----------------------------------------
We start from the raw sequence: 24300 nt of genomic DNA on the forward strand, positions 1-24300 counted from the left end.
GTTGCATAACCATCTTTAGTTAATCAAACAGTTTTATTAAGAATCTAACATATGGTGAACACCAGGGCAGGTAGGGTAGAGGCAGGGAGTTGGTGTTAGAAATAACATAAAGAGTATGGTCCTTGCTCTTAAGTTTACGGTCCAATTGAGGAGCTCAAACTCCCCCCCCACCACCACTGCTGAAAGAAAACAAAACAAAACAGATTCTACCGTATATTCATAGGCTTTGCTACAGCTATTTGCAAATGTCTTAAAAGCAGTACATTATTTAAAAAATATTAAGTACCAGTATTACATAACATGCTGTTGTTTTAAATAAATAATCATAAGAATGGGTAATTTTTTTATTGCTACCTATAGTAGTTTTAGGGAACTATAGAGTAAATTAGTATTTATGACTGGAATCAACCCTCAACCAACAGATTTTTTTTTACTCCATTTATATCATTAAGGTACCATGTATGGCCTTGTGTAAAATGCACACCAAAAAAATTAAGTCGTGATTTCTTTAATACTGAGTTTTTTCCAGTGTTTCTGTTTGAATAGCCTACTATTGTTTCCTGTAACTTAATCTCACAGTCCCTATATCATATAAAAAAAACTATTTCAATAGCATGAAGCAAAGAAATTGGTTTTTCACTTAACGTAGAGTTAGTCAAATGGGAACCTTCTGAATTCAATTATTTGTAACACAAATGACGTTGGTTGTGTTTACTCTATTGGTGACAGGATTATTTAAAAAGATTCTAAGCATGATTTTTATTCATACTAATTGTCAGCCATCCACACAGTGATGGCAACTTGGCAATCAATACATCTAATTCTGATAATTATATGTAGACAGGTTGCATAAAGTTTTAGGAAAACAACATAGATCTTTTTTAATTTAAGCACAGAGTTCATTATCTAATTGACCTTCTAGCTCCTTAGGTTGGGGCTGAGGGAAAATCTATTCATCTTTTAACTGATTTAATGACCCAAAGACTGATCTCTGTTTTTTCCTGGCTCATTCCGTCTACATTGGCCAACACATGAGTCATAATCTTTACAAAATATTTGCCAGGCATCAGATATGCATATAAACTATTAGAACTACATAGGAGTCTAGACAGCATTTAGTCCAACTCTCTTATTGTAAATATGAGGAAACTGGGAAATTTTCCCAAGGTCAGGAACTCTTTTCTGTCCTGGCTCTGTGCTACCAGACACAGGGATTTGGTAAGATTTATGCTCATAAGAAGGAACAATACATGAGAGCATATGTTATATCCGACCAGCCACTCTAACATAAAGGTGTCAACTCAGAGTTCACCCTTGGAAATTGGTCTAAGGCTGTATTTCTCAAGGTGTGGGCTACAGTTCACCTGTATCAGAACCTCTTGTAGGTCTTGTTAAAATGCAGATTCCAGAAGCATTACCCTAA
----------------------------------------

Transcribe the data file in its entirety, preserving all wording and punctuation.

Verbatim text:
We start from the raw sequence: 24300 nt of genomic DNA on the forward strand, positions 1-24300 counted from the left end.
GTTGCATAACCATCTTTAGTTAATCAAACAGTTTTATTAAGAATCTAACATATGGTGAACACCAGGGCAGGTAGGGTAGAGGCAGGGAGTTGGTGTTAGAAATAACATAAAGAGTATGGTCCTTGCTCTTAAGTTTACGGTCCAATTGAGGAGCTCAAACTCCCCCCCCACCACCACTGCTGAAAGAAAACAAAACAAAACAGATTCTACCGTATATTCATAGGCTTTGCTACAGCTATTTGCAAATGTCTTAAAAGCAGTACATTATTTAAAAAATATTAAGTACCAGTATTACATAACATGCTGTTGTTTTAAATAAATAATCATAAGAATGGGTAATTTTTTTATTGCTACCTATAGTAGTTTTAGGGAACTATAGAGTAAATTAGTATTTATGACTGGAATCAACCCTCAACCAACAGATTTTTTTTTACTCCATTTATATCATTAAGGTACCATGTATGGCCTTGTGTAAAATGCACACCAAAAAAATTAAGTCGTGATTTCTTTAATACTGAGTTTTTTCCAGTGTTTCTGTTTGAATAGCCTACTATTGTTTCCTGTAACTTAATCTCACAGTCCCTATATCATATAAAAAAAACTATTTCAATAGCATGAAGCAAAGAAATTGGTTTTTCACTTAACGTAGAGTTAGTCAAATGGGAACCTTCTGAATTCAATTATTTGTAACACAAATGACGTTGGTTGTGTTTACTCTATTGGTGACAGGATTATTTAAAAAGATTCTAAGCATGATTTTTATTCATACTAATTGTCAGCCATCCACACAGTGATGGCAACTTGGCAATCAATACATCTAATTCTGATAATTATATGTAGACAGGTTGCATAAAGTTTTAGGAAAACAACATAGATCTTTTTTAATTTAAGCACAGAGTTCATTATCTAATTGACCTTCTAGCTCCTTAGGTTGGGGCTGAGGGAAAATCTATTCATCTTTTAACTGATTTAATGACCCAAAGACTGATCTCTGTTTTTTCCTGGCTCATTCCGTCTACATTGGCCAACACATGAGTCATAATCTTTACAAAATATTTGCCAGGCATCAGATATGCATATAAACTATTAGAACTACATAGGAGTCTAGACAGCATTTAGTCCAACTCTCTTATTGTAAATATGAGGAAACTGGGAAATTTTCCCAAGGTCAGGAACTCTTTTCTGTCCTGGCTCTGTGCTACCAGACACAGGGATTTGGTAAGATTTATGCTCATAAGAAGGAACAATACATGAGAGCATATGTTATATCCGACCAGCCACTCTAACATAAAGGTGTCAACTCAGAGTTCACCCTTGGAAATTGGTCTAAGGCTGTATTTCTCAAGGTGTGGGCTACAGTTCACCTGTATCAGAACCTCTTGTAGGTCTTGTTAAAATGCAGATTCCAGAAGCATTACCCTAA